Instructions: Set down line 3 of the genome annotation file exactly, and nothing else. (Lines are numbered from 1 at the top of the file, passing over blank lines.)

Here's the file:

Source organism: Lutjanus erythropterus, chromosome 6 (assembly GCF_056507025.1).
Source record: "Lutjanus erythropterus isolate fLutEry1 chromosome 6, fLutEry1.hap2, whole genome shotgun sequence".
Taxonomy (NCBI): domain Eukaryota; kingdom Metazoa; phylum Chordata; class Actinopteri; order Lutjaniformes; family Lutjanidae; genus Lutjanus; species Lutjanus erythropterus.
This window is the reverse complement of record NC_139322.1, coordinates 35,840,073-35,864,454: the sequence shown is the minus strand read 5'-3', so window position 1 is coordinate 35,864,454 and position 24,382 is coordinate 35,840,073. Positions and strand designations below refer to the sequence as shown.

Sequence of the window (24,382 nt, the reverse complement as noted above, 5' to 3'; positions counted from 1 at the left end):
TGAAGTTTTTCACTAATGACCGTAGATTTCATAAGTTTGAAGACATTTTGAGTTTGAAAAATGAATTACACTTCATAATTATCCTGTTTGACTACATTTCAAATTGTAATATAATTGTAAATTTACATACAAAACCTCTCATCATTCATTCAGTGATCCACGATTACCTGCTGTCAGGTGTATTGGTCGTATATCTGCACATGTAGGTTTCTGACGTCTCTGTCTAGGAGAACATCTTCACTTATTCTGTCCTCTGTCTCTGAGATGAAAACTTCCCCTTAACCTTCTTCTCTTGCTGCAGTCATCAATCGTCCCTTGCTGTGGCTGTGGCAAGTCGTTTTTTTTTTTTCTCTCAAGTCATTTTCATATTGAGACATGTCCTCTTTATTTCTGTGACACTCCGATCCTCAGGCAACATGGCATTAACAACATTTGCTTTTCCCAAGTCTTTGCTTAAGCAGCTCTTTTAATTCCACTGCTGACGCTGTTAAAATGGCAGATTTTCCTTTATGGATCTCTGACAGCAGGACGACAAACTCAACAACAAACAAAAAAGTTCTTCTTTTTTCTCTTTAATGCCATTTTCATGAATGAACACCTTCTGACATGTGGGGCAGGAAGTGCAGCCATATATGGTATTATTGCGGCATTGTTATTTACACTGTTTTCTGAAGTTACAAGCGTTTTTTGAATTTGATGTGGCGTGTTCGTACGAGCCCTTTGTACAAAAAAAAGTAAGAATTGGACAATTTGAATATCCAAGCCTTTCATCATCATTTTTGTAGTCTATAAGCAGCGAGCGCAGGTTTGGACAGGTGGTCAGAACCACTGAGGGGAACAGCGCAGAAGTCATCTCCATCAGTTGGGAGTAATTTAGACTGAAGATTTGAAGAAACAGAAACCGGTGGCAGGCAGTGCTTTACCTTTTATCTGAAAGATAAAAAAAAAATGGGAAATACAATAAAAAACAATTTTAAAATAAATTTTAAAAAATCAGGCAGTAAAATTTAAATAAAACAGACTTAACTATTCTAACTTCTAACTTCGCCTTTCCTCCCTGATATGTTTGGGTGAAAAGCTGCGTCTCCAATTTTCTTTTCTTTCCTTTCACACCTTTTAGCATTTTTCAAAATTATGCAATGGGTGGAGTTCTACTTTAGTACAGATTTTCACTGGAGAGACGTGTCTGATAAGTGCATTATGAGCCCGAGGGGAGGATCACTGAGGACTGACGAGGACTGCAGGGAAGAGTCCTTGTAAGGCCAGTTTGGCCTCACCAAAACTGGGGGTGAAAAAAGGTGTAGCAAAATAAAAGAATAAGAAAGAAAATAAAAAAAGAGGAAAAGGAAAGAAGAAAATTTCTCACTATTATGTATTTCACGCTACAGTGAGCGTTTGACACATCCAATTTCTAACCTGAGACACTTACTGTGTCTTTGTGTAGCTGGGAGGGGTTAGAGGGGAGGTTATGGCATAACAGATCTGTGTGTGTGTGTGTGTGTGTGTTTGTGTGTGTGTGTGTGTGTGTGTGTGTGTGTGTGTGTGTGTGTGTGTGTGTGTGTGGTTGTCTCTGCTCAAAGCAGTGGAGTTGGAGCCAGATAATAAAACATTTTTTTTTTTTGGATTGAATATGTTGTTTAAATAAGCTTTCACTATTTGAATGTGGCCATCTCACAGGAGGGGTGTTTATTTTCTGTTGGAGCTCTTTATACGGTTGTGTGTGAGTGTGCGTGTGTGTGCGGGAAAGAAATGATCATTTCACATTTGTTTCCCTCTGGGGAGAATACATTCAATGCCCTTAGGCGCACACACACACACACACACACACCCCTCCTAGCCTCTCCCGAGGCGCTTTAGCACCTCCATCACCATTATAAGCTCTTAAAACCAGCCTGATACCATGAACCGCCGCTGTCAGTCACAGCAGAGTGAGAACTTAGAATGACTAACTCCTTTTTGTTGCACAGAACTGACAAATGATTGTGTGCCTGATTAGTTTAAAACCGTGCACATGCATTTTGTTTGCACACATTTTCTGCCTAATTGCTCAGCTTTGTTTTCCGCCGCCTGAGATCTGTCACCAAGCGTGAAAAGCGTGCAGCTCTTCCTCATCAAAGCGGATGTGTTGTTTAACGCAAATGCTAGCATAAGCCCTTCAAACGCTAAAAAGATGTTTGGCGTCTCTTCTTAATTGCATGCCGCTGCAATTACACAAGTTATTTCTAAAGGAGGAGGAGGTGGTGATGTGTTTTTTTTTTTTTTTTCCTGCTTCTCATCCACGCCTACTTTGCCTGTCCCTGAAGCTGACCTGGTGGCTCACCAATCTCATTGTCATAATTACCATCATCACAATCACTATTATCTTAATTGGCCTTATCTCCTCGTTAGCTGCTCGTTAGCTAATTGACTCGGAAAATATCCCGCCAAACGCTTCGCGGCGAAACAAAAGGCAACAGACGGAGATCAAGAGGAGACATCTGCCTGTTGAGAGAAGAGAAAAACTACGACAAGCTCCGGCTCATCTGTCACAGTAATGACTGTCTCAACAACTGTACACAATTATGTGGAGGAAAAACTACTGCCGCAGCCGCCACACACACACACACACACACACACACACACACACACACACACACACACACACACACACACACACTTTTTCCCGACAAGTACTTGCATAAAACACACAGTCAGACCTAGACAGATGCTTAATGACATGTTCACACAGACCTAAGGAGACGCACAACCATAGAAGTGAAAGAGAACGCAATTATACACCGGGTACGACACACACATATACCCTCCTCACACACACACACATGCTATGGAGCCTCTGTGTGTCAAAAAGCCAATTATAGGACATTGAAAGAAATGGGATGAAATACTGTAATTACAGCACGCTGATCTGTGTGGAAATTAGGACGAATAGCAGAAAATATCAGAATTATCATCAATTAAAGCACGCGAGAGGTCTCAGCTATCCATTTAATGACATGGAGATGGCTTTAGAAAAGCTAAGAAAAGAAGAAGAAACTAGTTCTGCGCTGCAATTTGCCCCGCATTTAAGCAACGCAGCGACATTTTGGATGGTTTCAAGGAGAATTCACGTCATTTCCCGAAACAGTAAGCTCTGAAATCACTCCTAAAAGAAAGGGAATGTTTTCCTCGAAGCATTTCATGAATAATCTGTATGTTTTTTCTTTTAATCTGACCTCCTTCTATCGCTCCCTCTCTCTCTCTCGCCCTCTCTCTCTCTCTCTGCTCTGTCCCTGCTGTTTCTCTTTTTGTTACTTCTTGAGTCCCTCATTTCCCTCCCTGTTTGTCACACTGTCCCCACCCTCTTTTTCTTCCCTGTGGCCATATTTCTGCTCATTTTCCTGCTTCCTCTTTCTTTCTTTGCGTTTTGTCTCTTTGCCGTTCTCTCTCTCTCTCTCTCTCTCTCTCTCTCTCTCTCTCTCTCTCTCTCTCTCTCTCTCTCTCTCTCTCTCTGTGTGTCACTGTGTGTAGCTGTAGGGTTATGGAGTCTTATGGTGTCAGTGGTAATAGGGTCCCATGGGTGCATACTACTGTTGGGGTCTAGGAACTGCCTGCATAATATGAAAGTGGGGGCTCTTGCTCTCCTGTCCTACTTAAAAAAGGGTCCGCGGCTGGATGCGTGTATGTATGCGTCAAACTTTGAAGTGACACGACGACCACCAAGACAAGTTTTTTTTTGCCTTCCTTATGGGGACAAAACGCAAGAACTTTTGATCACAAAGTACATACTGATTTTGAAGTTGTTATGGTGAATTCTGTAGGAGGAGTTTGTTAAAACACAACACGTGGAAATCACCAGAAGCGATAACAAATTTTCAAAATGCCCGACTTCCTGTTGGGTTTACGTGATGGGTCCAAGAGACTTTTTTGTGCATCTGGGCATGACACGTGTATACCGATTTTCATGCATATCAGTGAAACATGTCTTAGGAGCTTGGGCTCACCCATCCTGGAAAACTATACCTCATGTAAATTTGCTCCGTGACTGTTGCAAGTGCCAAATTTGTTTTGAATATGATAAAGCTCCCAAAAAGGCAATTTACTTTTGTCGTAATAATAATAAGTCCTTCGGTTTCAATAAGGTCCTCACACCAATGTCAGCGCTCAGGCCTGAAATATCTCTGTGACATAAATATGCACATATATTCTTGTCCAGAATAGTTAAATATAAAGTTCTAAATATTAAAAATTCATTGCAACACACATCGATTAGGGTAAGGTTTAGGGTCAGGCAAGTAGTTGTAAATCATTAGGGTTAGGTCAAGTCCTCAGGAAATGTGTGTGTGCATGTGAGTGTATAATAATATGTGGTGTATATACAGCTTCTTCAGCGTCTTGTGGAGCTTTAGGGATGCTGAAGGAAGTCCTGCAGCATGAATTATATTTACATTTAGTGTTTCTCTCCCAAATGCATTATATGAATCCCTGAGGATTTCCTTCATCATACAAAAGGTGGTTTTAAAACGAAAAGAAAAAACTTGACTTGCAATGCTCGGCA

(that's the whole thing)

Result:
Taxonomy (NCBI): domain Eukaryota; kingdom Metazoa; phylum Chordata; class Actinopteri; order Lutjaniformes; family Lutjanidae; genus Lutjanus; species Lutjanus erythropterus.